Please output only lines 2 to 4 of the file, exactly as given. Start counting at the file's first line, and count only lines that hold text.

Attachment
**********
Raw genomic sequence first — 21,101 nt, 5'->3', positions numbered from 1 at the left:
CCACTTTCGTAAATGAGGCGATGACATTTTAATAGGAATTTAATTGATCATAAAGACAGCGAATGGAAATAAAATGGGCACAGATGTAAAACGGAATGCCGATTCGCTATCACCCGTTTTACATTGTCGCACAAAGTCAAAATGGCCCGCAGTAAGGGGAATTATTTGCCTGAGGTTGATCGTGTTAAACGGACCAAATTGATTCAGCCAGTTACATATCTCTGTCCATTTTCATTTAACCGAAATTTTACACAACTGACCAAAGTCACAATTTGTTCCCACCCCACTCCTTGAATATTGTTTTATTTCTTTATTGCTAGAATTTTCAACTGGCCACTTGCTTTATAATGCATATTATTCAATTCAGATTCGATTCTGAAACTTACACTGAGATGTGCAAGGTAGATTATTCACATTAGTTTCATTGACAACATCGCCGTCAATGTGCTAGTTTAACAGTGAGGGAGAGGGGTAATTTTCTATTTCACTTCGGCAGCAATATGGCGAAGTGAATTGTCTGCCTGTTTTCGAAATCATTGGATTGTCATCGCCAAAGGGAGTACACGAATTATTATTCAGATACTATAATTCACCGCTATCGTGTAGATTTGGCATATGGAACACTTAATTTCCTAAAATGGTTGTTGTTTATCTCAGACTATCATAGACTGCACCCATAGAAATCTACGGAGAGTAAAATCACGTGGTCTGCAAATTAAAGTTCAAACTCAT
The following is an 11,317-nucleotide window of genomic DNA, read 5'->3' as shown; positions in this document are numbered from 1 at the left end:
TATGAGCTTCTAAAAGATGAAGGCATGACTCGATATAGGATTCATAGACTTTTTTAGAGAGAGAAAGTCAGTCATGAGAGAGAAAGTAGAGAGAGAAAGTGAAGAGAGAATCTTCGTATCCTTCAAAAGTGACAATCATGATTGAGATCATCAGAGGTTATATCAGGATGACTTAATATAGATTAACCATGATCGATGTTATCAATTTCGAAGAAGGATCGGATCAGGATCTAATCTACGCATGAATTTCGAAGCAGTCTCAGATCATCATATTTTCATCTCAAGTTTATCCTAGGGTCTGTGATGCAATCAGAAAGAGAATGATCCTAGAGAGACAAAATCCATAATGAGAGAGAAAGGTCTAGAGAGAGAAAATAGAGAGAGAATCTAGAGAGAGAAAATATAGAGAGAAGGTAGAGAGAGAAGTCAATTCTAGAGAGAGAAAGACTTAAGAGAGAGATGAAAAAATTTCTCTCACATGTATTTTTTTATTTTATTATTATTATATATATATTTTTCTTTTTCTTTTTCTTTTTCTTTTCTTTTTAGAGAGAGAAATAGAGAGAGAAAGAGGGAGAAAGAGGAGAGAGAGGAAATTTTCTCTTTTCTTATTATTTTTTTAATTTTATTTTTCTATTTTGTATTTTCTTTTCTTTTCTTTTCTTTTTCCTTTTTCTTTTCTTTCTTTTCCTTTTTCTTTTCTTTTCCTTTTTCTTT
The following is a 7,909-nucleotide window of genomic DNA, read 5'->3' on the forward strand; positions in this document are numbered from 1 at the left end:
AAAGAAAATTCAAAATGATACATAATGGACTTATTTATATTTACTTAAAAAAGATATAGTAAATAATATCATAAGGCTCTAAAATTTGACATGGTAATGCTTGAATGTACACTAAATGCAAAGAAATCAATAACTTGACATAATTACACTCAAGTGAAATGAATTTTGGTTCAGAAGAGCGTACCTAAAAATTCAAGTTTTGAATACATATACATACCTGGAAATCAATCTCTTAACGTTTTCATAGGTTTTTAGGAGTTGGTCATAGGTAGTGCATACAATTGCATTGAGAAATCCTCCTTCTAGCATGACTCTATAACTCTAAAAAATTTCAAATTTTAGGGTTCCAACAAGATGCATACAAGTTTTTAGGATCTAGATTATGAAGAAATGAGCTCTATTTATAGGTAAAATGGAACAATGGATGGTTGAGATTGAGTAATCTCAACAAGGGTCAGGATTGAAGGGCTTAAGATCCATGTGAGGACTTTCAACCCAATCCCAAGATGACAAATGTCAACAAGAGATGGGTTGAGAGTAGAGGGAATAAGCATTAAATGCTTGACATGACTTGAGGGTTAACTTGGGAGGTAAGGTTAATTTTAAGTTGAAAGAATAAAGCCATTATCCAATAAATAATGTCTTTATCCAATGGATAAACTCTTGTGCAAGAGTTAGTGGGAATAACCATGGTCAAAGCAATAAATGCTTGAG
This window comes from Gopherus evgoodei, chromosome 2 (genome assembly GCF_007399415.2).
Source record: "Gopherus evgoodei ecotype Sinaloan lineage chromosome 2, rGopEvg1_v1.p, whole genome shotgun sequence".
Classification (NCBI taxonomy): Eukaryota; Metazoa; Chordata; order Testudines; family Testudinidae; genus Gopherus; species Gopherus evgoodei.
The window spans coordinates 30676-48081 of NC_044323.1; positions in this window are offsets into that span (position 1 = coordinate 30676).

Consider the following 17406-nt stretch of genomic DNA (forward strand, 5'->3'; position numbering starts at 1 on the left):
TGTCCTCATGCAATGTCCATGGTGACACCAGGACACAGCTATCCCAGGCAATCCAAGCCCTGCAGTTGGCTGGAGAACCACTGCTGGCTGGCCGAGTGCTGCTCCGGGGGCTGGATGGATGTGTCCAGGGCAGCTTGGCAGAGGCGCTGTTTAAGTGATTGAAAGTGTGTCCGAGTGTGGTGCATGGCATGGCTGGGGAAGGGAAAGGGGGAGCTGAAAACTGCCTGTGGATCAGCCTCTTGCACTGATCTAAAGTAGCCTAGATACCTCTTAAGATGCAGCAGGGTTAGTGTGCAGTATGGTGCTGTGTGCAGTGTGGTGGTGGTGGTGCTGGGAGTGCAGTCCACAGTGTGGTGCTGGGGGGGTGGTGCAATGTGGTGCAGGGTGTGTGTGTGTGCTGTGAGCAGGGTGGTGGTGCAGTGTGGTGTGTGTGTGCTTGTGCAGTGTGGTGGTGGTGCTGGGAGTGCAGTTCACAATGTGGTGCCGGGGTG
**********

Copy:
CCACTTTCGTAAATGAGGCGATGACATTTTAATAGGAATTTAATTGATCATAAAGACAGCGAATGGAAATAAAATGGGCACAGATGTAAAACGGAATGCCGATTCGCTATCACCCGTTTTACATTGTCGCACAAAGTCAAAATGGCCCGCAGTAAGGGGAATTATTTGCCTGAGGTTGATCGTGTTAAACGGACCAAATTGATTCAGCCAGTTACATATCTCTGTCCATTTTCATTTAACCGAAATTTTACACAACTGACCAAAGTCACAATTTGTTCCCACCCCACTCCTTGAATATTGTTTTATTTCTTTATTGCTAGAATTTTCAACTGGCCACTTGCTTTATAATGCATATTATTCAATTCAGATTCGATTCTGAAACTTACACTGAGATGTGCAAGGTAGATTATTCACATTAGTTTCATTGACAACATCGCCGTCAATGTGCTAGTTTAACAGTGAGGGAGAGGGGTAATTTTCTATTTCACTTCGGCAGCAATATGGCGAAGTGAATTGTCTGCCTGTTTTCGAAATCATTGGATTGTCATCGCCAAAGGGAGTACACGAATTATTATTCAGATACTATAATTCACCGCTATCGTGTAGATTTGGCATATGGAACACTTAATTTCCTAAAATGGTTGTTGTTTATCTCAGACTATCATAGACTGCACCCATAGAAATCTACGGAGAGTAAAATCACGTGGTCTGCAAATTAAAGTTCAAACTCAT
The following is an 11,317-nucleotide window of genomic DNA, read 5'->3' as shown; positions in this document are numbered from 1 at the left end:
TATGAGCTTCTAAAAGATGAAGGCATGACTCGATATAGGATTCATAGACTTTTTTAGAGAGAGAAAGTCAGTCATGAGAGAGAAAGTAGAGAGAGAAAGTGAAGAGAGAATCTTCGTATCCTTCAAAAGTGACAATCATGATTGAGATCATCAGAGGTTATATCAGGATGACTTAATATAGATTAACCATGATCGATGTTATCAATTTCGAAGAAGGATCGGATCAGGATCTAATCTACGCATGAATTTCGAAGCAGTCTCAGATCATCATATTTTCATCTCAAGTTTATCCTAGGGTCTGTGATGCAATCAGAAAGAGAATGATCCTAGAGAGACAAAATCCATAATGAGAGAGAAAGGTCTAGAGAGAGAAAATAGAGAGAGAATCTAGAGAGAGAAAATATAGAGAGAAGGTAGAGAGAGAAGTCAATTCTAGAGAGAGAAAGACTTAAGAGAGAGATGAAAAAATTTCTCTCACATGTATTTTTTTATTTTATTATTATTATATATATATTTTTCTTTTTCTTTTTCTTTTTCTTTTCTTTTTAGAGAGAGAAATAGAGAGAGAAAGAGGGAGAAAGAGGAGAGAGAGGAAATTTTCTCTTTTCTTATTATTTTTTTAATTTTATTTTTCTATTTTGTATTTTCTTTTCTTTTCTTTTCTTTTTCCTTTTTCTTTTCTTTCTTTTCCTTTTTCTTTTCTTTTCCTTTTTCTTT